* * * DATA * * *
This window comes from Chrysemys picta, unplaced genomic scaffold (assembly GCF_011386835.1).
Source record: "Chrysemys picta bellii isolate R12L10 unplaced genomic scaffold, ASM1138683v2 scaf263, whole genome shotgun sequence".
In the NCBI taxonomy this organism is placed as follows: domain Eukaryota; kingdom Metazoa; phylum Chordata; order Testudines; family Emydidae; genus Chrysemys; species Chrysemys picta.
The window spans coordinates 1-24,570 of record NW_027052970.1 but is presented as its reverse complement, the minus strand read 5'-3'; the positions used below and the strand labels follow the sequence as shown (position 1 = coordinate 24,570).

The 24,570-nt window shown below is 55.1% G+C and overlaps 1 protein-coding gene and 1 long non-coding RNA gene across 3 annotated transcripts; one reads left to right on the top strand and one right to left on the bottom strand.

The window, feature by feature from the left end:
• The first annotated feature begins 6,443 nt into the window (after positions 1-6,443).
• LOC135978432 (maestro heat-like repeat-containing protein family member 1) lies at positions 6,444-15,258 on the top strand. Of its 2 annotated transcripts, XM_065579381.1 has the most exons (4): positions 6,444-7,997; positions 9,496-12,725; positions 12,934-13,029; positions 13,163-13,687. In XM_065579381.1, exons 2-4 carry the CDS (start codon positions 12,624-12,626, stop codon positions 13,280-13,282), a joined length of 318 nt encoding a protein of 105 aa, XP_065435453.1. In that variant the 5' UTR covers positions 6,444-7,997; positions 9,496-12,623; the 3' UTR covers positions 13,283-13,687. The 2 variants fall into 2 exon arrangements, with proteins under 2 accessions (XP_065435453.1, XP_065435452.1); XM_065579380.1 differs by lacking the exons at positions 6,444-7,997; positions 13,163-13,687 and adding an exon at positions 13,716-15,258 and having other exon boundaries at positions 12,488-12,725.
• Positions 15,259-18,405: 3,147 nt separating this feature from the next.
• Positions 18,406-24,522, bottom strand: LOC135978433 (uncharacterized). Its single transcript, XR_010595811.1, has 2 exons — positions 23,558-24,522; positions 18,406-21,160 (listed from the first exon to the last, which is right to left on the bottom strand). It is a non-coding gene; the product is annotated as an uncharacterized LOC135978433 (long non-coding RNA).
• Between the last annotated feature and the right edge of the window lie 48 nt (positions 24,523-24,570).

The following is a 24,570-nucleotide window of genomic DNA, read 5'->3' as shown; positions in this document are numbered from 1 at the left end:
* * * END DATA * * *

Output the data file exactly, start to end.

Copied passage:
This window comes from Chrysemys picta, unplaced genomic scaffold (assembly GCF_011386835.1).
Source record: "Chrysemys picta bellii isolate R12L10 unplaced genomic scaffold, ASM1138683v2 scaf263, whole genome shotgun sequence".
In the NCBI taxonomy this organism is placed as follows: domain Eukaryota; kingdom Metazoa; phylum Chordata; order Testudines; family Emydidae; genus Chrysemys; species Chrysemys picta.
The window spans coordinates 1-24,570 of record NW_027052970.1 but is presented as its reverse complement, the minus strand read 5'-3'; the positions used below and the strand labels follow the sequence as shown (position 1 = coordinate 24,570).

The 24,570-nt window shown below is 55.1% G+C and overlaps 1 protein-coding gene and 1 long non-coding RNA gene across 3 annotated transcripts; one reads left to right on the top strand and one right to left on the bottom strand.

The window, feature by feature from the left end:
• The first annotated feature begins 6,443 nt into the window (after positions 1-6,443).
• LOC135978432 (maestro heat-like repeat-containing protein family member 1) lies at positions 6,444-15,258 on the top strand. Of its 2 annotated transcripts, XM_065579381.1 has the most exons (4): positions 6,444-7,997; positions 9,496-12,725; positions 12,934-13,029; positions 13,163-13,687. In XM_065579381.1, exons 2-4 carry the CDS (start codon positions 12,624-12,626, stop codon positions 13,280-13,282), a joined length of 318 nt encoding a protein of 105 aa, XP_065435453.1. In that variant the 5' UTR covers positions 6,444-7,997; positions 9,496-12,623; the 3' UTR covers positions 13,283-13,687. The 2 variants fall into 2 exon arrangements, with proteins under 2 accessions (XP_065435453.1, XP_065435452.1); XM_065579380.1 differs by lacking the exons at positions 6,444-7,997; positions 13,163-13,687 and adding an exon at positions 13,716-15,258 and having other exon boundaries at positions 12,488-12,725.
• Positions 15,259-18,405: 3,147 nt separating this feature from the next.
• Positions 18,406-24,522, bottom strand: LOC135978433 (uncharacterized). Its single transcript, XR_010595811.1, has 2 exons — positions 23,558-24,522; positions 18,406-21,160 (listed from the first exon to the last, which is right to left on the bottom strand). It is a non-coding gene; the product is annotated as an uncharacterized LOC135978433 (long non-coding RNA).
• Between the last annotated feature and the right edge of the window lie 48 nt (positions 24,523-24,570).

The following is a 24,570-nucleotide window of genomic DNA, read 5'->3' as shown; positions in this document are numbered from 1 at the left end: